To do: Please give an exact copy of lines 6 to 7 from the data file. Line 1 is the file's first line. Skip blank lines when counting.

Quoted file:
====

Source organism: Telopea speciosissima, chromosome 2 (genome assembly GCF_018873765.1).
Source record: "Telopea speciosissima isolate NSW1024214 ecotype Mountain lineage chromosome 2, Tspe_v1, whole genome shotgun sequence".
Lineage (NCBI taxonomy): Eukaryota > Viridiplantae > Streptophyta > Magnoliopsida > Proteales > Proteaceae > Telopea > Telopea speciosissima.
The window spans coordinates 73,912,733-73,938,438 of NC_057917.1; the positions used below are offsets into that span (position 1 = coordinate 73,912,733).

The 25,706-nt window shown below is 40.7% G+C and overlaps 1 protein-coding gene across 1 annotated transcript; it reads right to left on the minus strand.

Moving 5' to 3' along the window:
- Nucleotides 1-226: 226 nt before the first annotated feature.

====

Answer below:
Moving 5' to 3' along the window:
- Nucleotides 1-226: 226 nt before the first annotated feature.